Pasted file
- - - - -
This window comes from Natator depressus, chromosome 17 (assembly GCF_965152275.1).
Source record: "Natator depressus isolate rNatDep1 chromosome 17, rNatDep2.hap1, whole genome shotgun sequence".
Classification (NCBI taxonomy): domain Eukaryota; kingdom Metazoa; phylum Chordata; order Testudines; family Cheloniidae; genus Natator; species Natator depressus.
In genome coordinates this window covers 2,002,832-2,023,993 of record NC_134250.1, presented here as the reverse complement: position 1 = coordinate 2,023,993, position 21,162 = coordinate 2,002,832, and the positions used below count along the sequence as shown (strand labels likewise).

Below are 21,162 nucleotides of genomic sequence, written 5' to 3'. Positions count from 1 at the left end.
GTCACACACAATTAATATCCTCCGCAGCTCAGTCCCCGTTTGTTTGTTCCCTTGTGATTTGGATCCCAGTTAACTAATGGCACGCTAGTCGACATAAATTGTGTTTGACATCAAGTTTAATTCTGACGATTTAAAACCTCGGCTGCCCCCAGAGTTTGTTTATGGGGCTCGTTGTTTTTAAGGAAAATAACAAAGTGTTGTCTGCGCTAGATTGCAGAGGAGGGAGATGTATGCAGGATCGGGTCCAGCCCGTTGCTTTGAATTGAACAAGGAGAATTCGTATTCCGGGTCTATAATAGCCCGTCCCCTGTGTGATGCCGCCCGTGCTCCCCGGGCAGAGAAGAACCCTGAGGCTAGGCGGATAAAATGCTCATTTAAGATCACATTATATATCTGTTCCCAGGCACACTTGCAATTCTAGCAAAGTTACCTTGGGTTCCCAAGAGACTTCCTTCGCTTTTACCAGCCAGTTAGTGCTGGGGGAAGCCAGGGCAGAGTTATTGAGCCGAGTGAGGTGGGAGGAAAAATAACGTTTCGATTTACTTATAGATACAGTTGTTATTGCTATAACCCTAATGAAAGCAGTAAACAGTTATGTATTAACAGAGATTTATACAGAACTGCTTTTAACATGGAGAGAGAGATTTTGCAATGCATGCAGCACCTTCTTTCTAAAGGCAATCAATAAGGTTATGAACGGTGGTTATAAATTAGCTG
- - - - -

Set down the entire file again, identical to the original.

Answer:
This window comes from Natator depressus, chromosome 17 (assembly GCF_965152275.1).
Source record: "Natator depressus isolate rNatDep1 chromosome 17, rNatDep2.hap1, whole genome shotgun sequence".
Classification (NCBI taxonomy): domain Eukaryota; kingdom Metazoa; phylum Chordata; order Testudines; family Cheloniidae; genus Natator; species Natator depressus.
In genome coordinates this window covers 2,002,832-2,023,993 of record NC_134250.1, presented here as the reverse complement: position 1 = coordinate 2,023,993, position 21,162 = coordinate 2,002,832, and the positions used below count along the sequence as shown (strand labels likewise).

Below are 21,162 nucleotides of genomic sequence, written 5' to 3'. Positions count from 1 at the left end.
GTCACACACAATTAATATCCTCCGCAGCTCAGTCCCCGTTTGTTTGTTCCCTTGTGATTTGGATCCCAGTTAACTAATGGCACGCTAGTCGACATAAATTGTGTTTGACATCAAGTTTAATTCTGACGATTTAAAACCTCGGCTGCCCCCAGAGTTTGTTTATGGGGCTCGTTGTTTTTAAGGAAAATAACAAAGTGTTGTCTGCGCTAGATTGCAGAGGAGGGAGATGTATGCAGGATCGGGTCCAGCCCGTTGCTTTGAATTGAACAAGGAGAATTCGTATTCCGGGTCTATAATAGCCCGTCCCCTGTGTGATGCCGCCCGTGCTCCCCGGGCAGAGAAGAACCCTGAGGCTAGGCGGATAAAATGCTCATTTAAGATCACATTATATATCTGTTCCCAGGCACACTTGCAATTCTAGCAAAGTTACCTTGGGTTCCCAAGAGACTTCCTTCGCTTTTACCAGCCAGTTAGTGCTGGGGGAAGCCAGGGCAGAGTTATTGAGCCGAGTGAGGTGGGAGGAAAAATAACGTTTCGATTTACTTATAGATACAGTTGTTATTGCTATAACCCTAATGAAAGCAGTAAACAGTTATGTATTAACAGAGATTTATACAGAACTGCTTTTAACATGGAGAGAGAGATTTTGCAATGCATGCAGCACCTTCTTTCTAAAGGCAATCAATAAGGTTATGAACGGTGGTTATAAATTAGCTG